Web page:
For example, if you employ a person who lacks people skills, but has a tremendous amount of product knowledge, a diverse group of staff members can form a customer service team that includes him. Other employees with excellent people skills make his weakness less evident. And, the organization is able to capitalize on his product knowledge when dealing with product quality issues.
Does this mean that great managers never help people improve their inadequate skills, knowledge, or methods? No, but they shift their emphasis to human resource development in areas in which the employee already has talent, knowledge, and skills.
The Four Vital Jobs for Great Managers
Buckingham and Coffman identify four twists on conventional approaches which further define the differences in tactics espoused by great managers.
- Select people based on talent.
- When setting expectations for employees, establish the right outcomes.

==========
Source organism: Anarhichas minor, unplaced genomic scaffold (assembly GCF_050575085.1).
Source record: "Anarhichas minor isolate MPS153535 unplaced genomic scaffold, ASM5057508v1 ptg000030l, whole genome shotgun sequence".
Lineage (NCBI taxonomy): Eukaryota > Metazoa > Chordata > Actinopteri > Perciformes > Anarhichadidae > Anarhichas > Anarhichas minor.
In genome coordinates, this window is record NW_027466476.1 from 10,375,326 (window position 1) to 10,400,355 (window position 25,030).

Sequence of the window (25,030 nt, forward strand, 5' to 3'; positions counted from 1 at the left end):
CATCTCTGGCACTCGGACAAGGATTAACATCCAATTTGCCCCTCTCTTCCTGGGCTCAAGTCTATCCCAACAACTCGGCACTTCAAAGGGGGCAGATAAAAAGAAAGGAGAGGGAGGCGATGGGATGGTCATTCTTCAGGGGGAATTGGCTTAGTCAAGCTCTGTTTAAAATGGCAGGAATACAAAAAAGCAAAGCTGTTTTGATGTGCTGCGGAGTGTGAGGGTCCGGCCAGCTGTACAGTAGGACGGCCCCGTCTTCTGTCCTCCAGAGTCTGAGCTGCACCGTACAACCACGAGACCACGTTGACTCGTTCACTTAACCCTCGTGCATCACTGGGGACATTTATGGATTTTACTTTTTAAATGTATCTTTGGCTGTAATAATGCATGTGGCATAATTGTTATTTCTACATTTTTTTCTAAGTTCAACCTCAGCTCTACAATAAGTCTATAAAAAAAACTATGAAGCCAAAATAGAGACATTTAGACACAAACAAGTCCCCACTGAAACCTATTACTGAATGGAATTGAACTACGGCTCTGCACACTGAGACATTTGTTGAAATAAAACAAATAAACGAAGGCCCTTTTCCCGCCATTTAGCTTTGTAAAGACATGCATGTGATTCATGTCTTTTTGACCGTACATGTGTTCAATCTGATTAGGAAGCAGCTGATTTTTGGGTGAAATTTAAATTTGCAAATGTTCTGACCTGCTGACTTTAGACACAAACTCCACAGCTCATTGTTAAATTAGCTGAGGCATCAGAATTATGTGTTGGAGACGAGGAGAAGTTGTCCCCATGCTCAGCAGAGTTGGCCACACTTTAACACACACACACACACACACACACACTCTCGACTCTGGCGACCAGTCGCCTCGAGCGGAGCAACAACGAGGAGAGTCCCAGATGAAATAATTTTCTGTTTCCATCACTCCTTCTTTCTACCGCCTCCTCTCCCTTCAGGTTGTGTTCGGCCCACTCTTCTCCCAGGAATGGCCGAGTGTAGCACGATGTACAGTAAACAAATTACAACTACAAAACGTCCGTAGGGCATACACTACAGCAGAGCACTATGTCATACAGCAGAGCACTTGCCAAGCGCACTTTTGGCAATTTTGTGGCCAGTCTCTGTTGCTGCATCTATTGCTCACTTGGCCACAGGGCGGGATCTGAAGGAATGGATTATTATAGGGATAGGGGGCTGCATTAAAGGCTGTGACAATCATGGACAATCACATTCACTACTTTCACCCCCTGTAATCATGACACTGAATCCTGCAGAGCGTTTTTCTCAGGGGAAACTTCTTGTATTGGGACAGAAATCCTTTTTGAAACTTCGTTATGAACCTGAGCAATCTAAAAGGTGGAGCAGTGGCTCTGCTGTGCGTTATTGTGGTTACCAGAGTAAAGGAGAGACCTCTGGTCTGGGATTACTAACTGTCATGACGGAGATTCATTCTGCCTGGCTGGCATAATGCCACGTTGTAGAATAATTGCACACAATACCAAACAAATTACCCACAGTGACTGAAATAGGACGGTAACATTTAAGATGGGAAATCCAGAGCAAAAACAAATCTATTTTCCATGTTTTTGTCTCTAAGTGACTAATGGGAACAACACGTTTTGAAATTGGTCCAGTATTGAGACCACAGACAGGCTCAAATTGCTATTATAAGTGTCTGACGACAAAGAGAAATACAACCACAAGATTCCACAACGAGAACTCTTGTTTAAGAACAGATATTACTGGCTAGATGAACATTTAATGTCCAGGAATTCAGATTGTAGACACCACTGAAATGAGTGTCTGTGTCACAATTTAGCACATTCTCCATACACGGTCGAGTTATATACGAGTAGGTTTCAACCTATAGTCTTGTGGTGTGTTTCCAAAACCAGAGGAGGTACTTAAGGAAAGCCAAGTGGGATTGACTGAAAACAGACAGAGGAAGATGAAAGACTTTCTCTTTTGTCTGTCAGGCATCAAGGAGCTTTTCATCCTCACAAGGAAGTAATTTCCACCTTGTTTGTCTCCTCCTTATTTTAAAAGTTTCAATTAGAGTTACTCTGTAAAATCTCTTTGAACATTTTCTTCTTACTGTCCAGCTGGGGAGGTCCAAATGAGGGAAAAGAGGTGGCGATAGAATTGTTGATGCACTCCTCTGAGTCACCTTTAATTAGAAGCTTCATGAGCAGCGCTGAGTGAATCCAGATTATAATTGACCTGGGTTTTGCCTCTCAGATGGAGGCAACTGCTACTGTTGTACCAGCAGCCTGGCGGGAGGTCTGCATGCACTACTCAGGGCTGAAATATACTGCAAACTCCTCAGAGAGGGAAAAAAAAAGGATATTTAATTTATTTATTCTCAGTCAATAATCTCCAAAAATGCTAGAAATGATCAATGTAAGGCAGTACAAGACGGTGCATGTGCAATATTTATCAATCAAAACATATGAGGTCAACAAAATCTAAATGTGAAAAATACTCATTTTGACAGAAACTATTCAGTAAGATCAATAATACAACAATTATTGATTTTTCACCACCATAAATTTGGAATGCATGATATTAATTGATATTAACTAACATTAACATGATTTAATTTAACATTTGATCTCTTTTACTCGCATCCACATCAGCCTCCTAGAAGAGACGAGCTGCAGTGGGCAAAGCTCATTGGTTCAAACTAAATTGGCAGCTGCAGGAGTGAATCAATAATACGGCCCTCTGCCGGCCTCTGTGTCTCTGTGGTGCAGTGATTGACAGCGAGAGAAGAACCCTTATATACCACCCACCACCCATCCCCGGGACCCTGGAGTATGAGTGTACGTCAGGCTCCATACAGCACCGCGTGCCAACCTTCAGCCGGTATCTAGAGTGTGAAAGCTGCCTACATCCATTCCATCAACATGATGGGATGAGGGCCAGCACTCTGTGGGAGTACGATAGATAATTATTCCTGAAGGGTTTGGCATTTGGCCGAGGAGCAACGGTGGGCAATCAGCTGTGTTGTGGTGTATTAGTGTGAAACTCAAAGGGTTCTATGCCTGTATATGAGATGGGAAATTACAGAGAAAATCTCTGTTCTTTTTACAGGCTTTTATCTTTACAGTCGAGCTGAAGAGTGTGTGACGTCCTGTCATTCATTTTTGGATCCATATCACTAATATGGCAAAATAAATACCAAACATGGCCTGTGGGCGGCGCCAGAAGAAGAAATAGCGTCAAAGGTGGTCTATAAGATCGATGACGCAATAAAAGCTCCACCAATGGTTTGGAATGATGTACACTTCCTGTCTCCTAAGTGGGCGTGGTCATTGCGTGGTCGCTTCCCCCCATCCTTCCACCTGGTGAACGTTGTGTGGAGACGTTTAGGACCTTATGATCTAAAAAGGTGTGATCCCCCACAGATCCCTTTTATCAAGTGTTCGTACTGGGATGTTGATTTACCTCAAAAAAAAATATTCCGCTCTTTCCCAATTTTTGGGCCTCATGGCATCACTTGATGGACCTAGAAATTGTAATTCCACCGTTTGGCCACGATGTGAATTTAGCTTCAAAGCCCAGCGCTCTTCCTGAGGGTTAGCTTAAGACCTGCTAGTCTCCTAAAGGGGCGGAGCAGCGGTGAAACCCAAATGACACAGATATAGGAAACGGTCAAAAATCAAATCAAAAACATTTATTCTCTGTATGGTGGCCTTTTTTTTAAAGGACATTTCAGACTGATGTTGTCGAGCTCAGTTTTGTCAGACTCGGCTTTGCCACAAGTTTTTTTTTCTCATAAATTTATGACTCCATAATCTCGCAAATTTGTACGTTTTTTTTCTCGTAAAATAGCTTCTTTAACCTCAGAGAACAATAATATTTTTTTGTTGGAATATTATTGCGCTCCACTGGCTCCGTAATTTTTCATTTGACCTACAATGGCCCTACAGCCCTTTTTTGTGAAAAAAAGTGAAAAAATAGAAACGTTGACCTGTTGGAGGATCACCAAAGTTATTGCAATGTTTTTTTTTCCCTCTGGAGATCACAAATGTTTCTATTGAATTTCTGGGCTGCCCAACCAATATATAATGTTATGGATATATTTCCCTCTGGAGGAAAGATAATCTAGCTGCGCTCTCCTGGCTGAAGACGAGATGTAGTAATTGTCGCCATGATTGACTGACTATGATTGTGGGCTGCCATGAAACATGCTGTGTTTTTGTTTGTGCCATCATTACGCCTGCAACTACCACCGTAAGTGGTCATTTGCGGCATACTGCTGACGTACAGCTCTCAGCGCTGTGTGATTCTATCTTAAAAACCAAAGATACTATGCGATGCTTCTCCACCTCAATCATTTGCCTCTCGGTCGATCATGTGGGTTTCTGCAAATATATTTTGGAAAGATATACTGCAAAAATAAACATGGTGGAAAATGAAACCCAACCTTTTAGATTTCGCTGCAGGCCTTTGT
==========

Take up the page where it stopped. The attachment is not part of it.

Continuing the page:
- When motivating an individual, focus on strengths.
- To develop an individual, find the right job fit for the person.
Select People Based on Talent
During the Gallup interviews, great managers stated that they selected staff members based on talent, rather than experience, education, or intelligence. Gallup defined talents by studying the talents needed to achieve in 150 distinct roles. Talents identified are:
- Striving: Examples: drive for achievement, need for expertise, drive to put beliefs in action,
- Thinking: Examples: focus, discipline, personal responsibility, and
- Relating: Examples: empathy, attentiveness to individual differences, ability to persuade, taking charge.
Human Resource professionals will support line managers more effectively if they recommend methods for identifying talents such as realistic testing and behavioral interviewing. When checking background, look for patterns of talent application. (As an example, did the candidate develop every new position she ever obtained from scratch?)
Here are three additional vital jobs for great managers.
When Setting Expectations for Employees, Establish the Right Outcomes